Drug Treatments for Endometriosis

It All Comes with a Price

While treating endometriosis with hormone drugs does result in some relief or improvement of symptoms, there are many things to consider before embarking upon this type of treatment. Chances of conception, should a woman desire pregnancy, are not improved and symptomatic relief is often temporary. Medical treatment does not remove endometriosis, rather it suppresses it and is good for short-term management of symptoms.

The Philosophy of Drug Therapy for Endometriosis

The idea behind drug therapy is to stop the normal hormonal cycle of the ovaries by reducing estrogen levels, thereby shrinking the endometrial tissue. By affecting the chemical and hormonal levels in the body, the natural processes are affected - and so are the endometrial growths. Both pseudo-pregnancy and pseudo-menopause can be induced with drugs and both have been shown to cause endometriosis to regress. By being well informed and advised about the treatments and their side-effects, a woman can make an educated decision about drug treatment for endometriosis.

Birth Control Pills

Birth control pills are one of the most common hormone treatments for endometriosis and, when compared to GnRH agonists, they were found to provide an equal improvement insofar as pelvic pain, painful periods and painful sex are concerned. Using the BCP for treatment means the pill is used continuously; tricking the body into thinking it is pregnant. Side effects include weight gain, acne and hair growth on the face.

Gestrinone and Danazol - The Good and Bad News

Gestrinone influences estrogen production in the ovaries and works much like Danazol, a male testosterone hormone. This treatment is taken twice a week and has side effects which include weight gain, acne, depression, mood swings, hot flushes and a loss of libido. Danazol, as mentioned, is a male hormone which reduces the amount of estrogen produced to levels comparative to menopause - mimicking pseudo-menopause. Danazol has a variety of side effects, including: weight gain, increased body and facial hair growth, acne, smaller breasts, increased muscle mass, deepening of the voice and mood swings along with the possibilities of gastrointestinal upsets, depression and liver disease.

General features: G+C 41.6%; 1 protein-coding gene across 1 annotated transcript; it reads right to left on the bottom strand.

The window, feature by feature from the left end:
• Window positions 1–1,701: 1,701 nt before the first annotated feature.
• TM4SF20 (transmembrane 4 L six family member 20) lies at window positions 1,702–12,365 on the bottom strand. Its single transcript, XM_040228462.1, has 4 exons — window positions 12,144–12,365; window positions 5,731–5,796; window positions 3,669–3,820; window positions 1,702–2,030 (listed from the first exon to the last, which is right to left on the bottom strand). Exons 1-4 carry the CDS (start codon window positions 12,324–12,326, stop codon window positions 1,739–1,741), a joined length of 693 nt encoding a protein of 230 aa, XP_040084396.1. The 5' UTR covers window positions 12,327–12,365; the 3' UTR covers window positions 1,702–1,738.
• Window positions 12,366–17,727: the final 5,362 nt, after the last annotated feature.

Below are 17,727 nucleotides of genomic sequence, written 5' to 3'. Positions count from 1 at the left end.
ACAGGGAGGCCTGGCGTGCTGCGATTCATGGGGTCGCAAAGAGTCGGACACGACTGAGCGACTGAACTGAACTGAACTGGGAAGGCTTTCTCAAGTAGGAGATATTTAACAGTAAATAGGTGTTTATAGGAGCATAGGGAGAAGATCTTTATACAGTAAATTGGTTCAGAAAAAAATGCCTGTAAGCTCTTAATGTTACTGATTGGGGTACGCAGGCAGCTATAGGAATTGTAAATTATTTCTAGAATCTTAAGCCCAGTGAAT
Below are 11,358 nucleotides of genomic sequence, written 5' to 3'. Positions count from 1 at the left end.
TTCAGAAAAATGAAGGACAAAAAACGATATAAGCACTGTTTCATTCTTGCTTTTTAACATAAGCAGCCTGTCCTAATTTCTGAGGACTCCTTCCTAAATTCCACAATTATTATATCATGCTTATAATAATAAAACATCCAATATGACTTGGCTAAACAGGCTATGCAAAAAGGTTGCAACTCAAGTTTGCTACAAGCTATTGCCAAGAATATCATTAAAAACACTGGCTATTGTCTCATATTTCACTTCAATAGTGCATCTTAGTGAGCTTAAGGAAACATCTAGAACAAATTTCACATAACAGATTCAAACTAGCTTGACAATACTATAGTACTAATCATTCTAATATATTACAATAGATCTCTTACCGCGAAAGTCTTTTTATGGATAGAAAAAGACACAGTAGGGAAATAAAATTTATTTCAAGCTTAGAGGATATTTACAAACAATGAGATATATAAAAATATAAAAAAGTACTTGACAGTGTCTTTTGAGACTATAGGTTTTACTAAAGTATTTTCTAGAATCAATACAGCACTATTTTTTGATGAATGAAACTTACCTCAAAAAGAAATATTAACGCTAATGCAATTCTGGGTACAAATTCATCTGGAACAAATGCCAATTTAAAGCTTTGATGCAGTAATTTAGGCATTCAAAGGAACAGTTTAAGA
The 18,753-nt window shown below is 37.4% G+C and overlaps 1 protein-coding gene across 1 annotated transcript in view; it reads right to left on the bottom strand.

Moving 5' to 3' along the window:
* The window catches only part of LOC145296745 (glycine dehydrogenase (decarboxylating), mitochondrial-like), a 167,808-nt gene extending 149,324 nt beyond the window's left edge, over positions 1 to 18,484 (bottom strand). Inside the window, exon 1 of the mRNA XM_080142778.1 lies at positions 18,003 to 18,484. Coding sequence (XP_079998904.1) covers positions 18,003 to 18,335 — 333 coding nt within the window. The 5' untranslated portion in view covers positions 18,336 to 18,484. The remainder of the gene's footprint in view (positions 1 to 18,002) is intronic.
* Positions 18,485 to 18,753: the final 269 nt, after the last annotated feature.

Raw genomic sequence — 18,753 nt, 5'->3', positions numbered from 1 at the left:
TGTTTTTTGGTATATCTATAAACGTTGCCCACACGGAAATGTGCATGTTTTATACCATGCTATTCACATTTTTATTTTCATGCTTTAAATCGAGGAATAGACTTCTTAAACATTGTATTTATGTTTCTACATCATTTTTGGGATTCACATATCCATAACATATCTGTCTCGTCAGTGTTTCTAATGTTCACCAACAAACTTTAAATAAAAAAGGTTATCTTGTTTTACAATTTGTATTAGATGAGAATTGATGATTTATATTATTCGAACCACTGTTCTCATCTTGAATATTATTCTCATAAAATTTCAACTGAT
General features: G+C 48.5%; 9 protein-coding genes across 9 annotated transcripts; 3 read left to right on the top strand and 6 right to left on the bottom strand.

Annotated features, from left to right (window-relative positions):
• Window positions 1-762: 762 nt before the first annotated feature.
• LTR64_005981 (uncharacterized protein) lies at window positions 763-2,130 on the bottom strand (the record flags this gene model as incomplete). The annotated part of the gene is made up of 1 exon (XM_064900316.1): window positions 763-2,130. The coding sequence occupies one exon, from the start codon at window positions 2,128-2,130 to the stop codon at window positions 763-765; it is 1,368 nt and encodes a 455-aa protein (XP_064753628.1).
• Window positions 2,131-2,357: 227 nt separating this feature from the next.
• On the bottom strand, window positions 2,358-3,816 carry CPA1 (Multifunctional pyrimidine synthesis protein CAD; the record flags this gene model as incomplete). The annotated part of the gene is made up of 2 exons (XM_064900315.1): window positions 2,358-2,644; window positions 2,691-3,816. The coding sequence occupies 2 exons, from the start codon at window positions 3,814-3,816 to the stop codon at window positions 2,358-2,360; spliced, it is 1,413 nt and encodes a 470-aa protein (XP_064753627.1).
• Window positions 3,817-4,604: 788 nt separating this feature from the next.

The Drug of Choice

The ‘wonder drug' for endometriosis has surfaced in the form of GnRH agonists which act in the same way as the body's gonadotrophin releasing hormone. This hormone is produced by the pituitary gland and it stimulates the ovaries to both produce estrogen and develop eggs. GnRH agonists, when administered, flood the system and interfere with the body's balance causing blockage of egg development, estrogen production and the menstrual cycle. The net result is menopause for the time you are taking the treatment. Without the stimulation of estrogen, endometriosis shrinks and becomes inactive. The side effects of using GnRH agonist drugs are equivalent to menopause, including hot flushes, vaginal dryness, headaches, depression, bone loss, night sweats and loss of libido. To counteract these side effects, add-back therapy can be employed which is, effectively, hormone replacement therapy.

Progesterone - Most Frequent Choice

The most commonly used medical treatment for endometriosis is progesterone, which opposes the estrogen effects on endometrial growths, causing them to shrink. Progesterone also prevents ovulation, thus lowering estrogen levels as well. The side effects are irregular bleeding, weight gain, mood changes, bloating, fatigue, depression and nausea.

Most drug therapies are effective in varying degrees; however, most have very unpleasant side-effects with no proven benefits relative to fertility or preventing recurrence of the disease.


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